* Raises per-share price to 10 rand from 8.55 rand
* Cipla Medpro shares up 1 pct, slightly below offer price
(Recasts, adds more details on price)
By Kaustubh Kulkarni and Tiisetso Motsoeneng
MUMBAI/JOHANNESBURG Feb 28 (Reuters) - Indian drugmaker
Cipla Ltd offered over $500 million to buy out South
African affiliate Cipla Medpro on Thursday, sweetening
its bid by 17 percent after earlier talks stalled over price.
The board of Cipla Medpro, South Africa's third-largest
generic drug firm, urged shareholders to vote for the cash
offer, endorsing a deal that appeared to have fallen apart just
In November Cipla offered $215 million for 51 percent of the
company, a price some analysts in South Africa said was too low.
Cipla said in a statement on Thursday it would offer 10 rand
per share, up from its initial bid of 8.55 rand and valuing the
company at around 4.5 billion rand ($508 million).
The offer represents a 30 percent premium to the last
closing price before deal talks were first announced.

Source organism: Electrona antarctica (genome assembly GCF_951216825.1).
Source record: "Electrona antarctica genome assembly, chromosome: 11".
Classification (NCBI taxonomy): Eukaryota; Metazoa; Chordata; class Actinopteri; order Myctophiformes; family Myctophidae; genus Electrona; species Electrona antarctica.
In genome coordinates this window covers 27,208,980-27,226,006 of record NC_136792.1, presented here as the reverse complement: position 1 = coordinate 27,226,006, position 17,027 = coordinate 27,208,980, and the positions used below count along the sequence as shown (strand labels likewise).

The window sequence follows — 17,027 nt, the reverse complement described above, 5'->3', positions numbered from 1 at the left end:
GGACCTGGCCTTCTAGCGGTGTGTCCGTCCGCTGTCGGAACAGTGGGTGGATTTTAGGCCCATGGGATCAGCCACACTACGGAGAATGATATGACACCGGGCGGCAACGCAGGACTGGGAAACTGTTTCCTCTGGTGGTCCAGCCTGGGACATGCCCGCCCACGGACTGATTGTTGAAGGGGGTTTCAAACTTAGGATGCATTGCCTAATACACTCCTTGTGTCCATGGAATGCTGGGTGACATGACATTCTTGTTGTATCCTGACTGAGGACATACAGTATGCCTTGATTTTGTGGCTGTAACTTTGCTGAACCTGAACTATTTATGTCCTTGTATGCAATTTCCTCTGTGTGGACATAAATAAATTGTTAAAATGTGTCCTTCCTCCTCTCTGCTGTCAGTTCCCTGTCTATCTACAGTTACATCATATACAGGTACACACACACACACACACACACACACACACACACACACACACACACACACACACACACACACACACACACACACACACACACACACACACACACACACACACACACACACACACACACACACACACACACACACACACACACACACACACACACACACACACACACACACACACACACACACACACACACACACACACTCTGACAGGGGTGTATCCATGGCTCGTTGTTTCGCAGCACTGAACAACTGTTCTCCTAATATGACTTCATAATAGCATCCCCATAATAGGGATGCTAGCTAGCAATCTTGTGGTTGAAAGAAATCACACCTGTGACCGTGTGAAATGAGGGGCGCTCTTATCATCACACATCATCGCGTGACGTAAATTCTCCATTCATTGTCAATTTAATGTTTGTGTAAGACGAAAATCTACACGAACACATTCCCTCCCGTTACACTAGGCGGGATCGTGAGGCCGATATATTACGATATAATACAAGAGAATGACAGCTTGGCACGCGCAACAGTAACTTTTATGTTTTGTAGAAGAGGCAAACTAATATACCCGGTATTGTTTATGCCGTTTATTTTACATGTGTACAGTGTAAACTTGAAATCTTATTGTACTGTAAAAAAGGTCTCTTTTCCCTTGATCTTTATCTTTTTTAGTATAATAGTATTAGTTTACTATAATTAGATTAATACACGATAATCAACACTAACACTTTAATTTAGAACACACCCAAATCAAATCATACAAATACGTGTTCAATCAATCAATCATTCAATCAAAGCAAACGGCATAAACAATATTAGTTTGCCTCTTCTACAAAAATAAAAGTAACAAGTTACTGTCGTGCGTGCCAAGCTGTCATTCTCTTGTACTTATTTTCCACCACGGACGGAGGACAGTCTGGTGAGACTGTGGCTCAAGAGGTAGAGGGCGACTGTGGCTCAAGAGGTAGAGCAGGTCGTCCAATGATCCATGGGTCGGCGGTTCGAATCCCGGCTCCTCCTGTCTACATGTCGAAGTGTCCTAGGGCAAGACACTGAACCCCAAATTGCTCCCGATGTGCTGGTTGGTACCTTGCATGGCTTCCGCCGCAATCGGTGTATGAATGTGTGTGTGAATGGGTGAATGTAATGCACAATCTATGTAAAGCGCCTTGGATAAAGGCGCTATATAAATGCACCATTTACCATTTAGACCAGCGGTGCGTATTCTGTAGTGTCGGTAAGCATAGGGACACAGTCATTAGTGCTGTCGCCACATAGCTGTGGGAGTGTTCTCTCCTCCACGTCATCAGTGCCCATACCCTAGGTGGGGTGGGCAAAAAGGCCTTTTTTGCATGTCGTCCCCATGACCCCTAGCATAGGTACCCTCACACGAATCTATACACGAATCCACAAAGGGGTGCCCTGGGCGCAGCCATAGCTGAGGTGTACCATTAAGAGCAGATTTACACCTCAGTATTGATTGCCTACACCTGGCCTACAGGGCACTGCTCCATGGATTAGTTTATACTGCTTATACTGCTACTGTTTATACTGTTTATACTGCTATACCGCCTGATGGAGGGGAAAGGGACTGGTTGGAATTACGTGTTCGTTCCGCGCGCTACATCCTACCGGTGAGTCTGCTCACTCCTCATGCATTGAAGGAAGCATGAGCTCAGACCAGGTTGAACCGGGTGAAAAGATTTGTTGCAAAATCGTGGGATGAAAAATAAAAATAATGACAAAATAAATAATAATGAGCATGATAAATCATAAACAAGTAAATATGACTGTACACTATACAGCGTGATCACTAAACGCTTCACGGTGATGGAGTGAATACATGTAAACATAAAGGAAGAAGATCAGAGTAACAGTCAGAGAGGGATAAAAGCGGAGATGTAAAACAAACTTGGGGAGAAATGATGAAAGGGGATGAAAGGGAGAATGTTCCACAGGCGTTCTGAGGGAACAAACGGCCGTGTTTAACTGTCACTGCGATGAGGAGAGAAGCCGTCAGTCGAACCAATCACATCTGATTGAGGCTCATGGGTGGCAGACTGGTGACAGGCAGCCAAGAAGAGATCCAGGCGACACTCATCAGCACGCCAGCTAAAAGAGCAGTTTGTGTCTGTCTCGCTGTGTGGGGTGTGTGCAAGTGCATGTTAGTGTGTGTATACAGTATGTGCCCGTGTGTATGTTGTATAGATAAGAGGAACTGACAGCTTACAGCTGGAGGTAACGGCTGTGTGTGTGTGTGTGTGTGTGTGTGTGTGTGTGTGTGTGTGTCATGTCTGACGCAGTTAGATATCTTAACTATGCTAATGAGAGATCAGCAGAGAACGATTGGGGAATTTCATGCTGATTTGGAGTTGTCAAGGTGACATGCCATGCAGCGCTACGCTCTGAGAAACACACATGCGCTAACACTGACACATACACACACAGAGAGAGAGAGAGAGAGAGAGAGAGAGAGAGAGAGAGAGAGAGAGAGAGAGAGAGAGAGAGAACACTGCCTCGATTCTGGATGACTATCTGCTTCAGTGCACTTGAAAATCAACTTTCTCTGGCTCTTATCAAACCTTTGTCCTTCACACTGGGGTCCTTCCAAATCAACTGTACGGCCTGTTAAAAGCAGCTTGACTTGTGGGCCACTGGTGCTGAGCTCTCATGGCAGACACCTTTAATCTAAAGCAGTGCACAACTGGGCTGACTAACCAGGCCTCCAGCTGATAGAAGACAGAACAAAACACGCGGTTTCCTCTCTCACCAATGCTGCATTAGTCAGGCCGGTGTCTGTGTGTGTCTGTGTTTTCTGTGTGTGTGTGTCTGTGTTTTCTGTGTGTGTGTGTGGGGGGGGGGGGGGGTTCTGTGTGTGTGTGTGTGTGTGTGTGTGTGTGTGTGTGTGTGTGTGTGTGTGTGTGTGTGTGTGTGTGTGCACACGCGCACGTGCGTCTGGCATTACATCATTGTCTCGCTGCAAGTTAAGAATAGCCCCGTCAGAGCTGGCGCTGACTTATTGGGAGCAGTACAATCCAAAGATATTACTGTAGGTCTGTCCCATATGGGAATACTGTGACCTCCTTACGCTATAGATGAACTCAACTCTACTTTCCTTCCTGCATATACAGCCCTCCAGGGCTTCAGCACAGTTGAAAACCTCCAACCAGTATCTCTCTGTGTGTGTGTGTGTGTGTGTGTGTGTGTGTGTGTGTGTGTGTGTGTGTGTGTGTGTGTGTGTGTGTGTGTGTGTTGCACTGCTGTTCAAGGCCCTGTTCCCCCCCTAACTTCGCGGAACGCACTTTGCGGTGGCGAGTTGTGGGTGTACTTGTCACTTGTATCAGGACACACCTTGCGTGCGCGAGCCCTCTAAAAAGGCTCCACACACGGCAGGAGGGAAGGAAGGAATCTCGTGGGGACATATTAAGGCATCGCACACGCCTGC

The acquisition, which would be the largest ever by an
Indian company in South Africa, would give Mumbai-based Cipla a
platform for expansion into the fast-growing continent, where
demand for inexpensive drugs is soaring.
"With a 100 percent buy-out plan, Cipla will have good
operational synergies in the African market," said Siddhant
Khandekar, an analyst at ICICI Direct in Mumbai.
"However, it is difficult to predict if the payback would
Cipla supplies the bulk of the South African company's drugs
through a long-standing agreement, however it has never owned a
stake in the Cape Town-based company.
"South Africa is an attractive emerging market with strong
projected growth for generics of approximately 14 percent per
year for the next several years," Cipla Chief Executive Subhanu
Just days after the initial offer, Cipla Medpro won a 1.4
billion rand contract from the South African government to
supply HIV/AIDs drugs to local hospitals, sending its shares
above the offer price on speculation of a sweetened bid.
Cipla may have initially been reluctant to hike its offer
given management turmoil at the South African firm.
Cipla Medpro's founder Jerome Smith quit as chief executive
in October following accusations he had awarded himself bonuses
and other payments without board approval.
The deal will require shareholder approval at a meeting in
April, as well as approval from South Africa's government, which
has scuppered cross-border deals in the past.
Cipla Medpro shares were little changed at 9.61 rand at 1148
Cipla was advised by Morgan Stanley, while Absa
Capital advised Cipla Medpro.
(Editing by David Dolan and Helen Massy-Beresford)